Bouke van der Bijl

The M1 MacBook Air is the best computer I've ever owned

Jan 2021

I started a new job recently so I had the opportunity to get one of the new M1 MacBooks, I decided to go with the Air. The reviews have been very positive and I’m here to tell you: it is indeed an amazing device. The performance feels a lot better than my MacBook Pro 16”, which is only a year old and about 3x the price.

When I got the Mac I set out with the goal of avoiding Intel builds of software as much as possible and using native whenever possible unless it’s absolutely impossible.

Nix

I have my whole system configuration stored in Nix, which was the thing that I least expected to work and arm64 support is still a work in progress. I could install the x86_64 build of Nix and run it under Rosetta but wanted to avoid that, so I went back to my old pal;

Homebrew

This was one of the first things I installed and got working, when I did it I had to install it into /opt/homebrew manually and install everything with the --source flag but… everything mostly worked? Lots of props to the Homebrew team for getting everything running so quickly, with some amazing open-source project management the community worked together very quickly to support most of the software that Homebrew offers. There’s still some software that doesn’t work—notably neovim. But I’m sure that will be fixed soon.

The installer now installs into /opt/homebrew by default and there’s prebuilt bottles of most packages, so the Homebrew experience is great.

Go

A lot of my work involves Go, and I depend on a lot of tools written in Go. I was happy to see that the Go team was on top of it and released the 1.16 beta quite quickly, which is what is installed right now when you do brew install go. I’ve had no issues with it and am enjoying some of the new features like file embedding. GoLand was also updated to support M1 pretty quickly.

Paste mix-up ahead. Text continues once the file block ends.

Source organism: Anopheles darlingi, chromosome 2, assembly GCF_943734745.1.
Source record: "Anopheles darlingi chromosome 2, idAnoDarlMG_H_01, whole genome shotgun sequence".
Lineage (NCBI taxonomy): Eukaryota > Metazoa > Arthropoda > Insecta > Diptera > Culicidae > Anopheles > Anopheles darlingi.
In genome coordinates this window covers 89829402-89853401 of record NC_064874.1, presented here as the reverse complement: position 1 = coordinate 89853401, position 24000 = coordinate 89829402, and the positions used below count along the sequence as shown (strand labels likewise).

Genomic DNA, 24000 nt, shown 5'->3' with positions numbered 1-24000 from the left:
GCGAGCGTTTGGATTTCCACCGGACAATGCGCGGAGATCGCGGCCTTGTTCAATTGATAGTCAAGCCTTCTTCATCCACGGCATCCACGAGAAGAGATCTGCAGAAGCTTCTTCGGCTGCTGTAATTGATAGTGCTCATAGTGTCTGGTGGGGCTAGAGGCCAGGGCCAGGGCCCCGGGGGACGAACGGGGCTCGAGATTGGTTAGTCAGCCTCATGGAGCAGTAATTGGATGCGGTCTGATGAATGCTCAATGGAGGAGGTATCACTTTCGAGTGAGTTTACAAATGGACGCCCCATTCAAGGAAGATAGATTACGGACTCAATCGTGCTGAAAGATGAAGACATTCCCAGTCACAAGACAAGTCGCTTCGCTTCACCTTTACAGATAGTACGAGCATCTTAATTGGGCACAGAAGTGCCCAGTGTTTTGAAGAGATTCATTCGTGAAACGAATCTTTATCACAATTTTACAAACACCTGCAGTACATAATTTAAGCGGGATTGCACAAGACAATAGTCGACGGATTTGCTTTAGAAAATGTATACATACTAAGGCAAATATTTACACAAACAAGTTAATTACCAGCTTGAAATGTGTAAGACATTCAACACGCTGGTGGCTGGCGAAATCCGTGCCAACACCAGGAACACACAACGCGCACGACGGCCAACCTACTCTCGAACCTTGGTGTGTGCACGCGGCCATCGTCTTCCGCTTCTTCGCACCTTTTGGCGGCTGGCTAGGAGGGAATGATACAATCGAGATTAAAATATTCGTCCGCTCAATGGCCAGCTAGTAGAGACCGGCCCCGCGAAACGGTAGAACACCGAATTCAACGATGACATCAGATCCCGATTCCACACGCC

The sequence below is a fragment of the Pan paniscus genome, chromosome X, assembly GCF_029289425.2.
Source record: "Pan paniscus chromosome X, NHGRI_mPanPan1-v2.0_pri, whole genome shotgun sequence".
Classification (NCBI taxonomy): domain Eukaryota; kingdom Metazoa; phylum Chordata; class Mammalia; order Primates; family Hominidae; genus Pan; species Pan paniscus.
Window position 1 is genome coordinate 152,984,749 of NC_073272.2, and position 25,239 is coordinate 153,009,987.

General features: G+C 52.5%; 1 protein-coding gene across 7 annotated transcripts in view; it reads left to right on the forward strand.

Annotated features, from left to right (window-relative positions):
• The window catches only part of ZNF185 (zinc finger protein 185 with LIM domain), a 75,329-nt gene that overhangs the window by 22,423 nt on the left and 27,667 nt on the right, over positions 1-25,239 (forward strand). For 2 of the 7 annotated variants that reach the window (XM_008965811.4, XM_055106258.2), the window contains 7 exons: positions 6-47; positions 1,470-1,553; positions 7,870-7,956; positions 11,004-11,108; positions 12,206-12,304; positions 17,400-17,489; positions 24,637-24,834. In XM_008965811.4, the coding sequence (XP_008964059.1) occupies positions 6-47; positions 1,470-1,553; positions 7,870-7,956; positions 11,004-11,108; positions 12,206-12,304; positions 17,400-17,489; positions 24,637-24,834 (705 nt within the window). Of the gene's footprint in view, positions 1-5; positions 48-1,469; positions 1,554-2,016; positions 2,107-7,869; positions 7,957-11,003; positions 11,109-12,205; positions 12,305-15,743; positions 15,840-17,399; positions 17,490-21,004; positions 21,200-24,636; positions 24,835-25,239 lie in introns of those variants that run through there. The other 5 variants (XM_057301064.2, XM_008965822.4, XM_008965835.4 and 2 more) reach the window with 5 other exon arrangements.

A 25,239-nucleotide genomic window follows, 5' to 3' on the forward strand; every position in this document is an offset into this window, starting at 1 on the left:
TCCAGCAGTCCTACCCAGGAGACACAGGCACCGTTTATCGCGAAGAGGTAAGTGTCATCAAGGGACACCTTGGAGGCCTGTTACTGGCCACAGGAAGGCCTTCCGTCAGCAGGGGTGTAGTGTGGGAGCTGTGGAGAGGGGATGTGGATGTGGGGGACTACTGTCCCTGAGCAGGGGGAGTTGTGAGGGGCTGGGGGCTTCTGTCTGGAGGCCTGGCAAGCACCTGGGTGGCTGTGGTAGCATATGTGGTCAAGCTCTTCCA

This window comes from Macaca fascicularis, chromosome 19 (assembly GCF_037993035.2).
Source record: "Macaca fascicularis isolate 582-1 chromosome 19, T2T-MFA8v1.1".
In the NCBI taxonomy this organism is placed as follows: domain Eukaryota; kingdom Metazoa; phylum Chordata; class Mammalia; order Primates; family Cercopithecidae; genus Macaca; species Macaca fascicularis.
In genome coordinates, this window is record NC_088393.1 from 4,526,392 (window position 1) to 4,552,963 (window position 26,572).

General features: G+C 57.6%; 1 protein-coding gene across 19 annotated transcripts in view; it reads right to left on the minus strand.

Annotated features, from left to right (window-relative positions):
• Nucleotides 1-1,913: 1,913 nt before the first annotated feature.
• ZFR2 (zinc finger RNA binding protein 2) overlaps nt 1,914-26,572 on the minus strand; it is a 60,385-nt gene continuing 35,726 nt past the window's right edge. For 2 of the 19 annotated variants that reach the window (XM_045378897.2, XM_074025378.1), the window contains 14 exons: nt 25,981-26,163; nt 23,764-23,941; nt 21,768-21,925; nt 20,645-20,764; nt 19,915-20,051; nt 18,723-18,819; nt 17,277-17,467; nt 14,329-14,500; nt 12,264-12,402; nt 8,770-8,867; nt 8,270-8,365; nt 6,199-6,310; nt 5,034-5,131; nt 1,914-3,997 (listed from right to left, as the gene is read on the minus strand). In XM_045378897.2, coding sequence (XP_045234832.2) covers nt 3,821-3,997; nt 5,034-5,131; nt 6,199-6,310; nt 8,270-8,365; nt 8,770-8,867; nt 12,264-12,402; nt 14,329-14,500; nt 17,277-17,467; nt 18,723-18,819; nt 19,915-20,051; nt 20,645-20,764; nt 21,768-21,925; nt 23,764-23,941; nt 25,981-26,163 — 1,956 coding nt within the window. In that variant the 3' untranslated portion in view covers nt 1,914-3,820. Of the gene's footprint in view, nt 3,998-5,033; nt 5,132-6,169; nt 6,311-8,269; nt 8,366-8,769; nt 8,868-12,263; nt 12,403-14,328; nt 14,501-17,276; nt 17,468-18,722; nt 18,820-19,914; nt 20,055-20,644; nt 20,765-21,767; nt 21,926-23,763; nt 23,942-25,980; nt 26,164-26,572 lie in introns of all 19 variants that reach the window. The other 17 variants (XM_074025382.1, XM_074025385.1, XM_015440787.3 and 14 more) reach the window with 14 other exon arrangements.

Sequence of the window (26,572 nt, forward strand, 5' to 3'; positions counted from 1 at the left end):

Terraform

Terraform I had the most issues with since using it depends on a bunch of plugins, which are generally only available for x86_64. This won’t change until Go 1.16 has been released. So here I had to resort to building for x86_64, which is easy to do:

curl -L 'https://github.com/hashicorp/terraform/archive/v0.14.4.tar.gz' | tar -xzf-
cd terraform-0.14.4/
GOARCH=amd64 go build -o ~/bin/terraform

And now Terraform will just use plugin built for Intel. I assume that most Terraform plugins will support arm64 very quickly after Go 1.16 is out.

Rust and Universal Binaries

I use Alacritty as my terminal. It supported arm64 pretty quickly but the current build for it doesn’t include it, so I made a PR that will build a universal binary. Creating a universal binary for Rust is quite easy:

rustup target add x86_64-apple-darwin aarch64-apple-darwin
cargo build --release --target=x86_64-apple-darwin
cargo build --release --target=aarch64-apple-darwin
lipo target/{x86_64,aarch64}-apple-darwin/release/alacritty -create -output alacritty

Running file alacritty will now show you something like:

alacritty: Mach-O universal binary with 2 architectures: [x86_64:Mach-O 64-bit executable x86_64] [arm64]
alacritty (for architecture x86_64):    Mach-O 64-bit executable x86_64
alacritty (for architecture arm64):     Mach-O 64-bit executable arm64

Now you can run it in either x86_64 mode with arch -x86_64 alacritty or natively with arch -arm64 alacritty and the OS will automatically select the right binary.

Building a universal binary for a Go application is similarly easy:

GOARCH=amd64 go build -o app_amd64 main.go
GOARCH=arm64 go build -o app_arm64 main.go
lipo app_{amd64,arm64} -create -output app

Windows and Games

There’s a couple of games I’ve been playing for a long time that I still need on any computer I get, but they’re 32-bit Windows-only. This was something that was surprisingly easy to get working:

  1. Install the Parallels Technical Preview
  2. Sign up for Windows Insider and download the Windows 10 on ARM Insider Preview
  3. Install it into Parallels
  4. Done

Now you can download Steam and basically install anything and it will probably work. Microsoft really did some amazing magic in getting both 32-bit and 64-bit x86 programs running on arm64.

Conclusion

Somehow Apple has created the best PC in every category at once. It is even the best Windows PC, despite the multiple layers of emulation that are happening. The battery life is incredible, I haven’t experienced any slowdowns, I don’t hear any fans spin up (because there are none). It’s hard not to be excited about this.

If Apple chose to go down this path, they could dominate the server space if they took their magic chips, put it in a rack unit and made it easy to install Linux onto it. Intel is completely screwed unless they come up with something better, fast.


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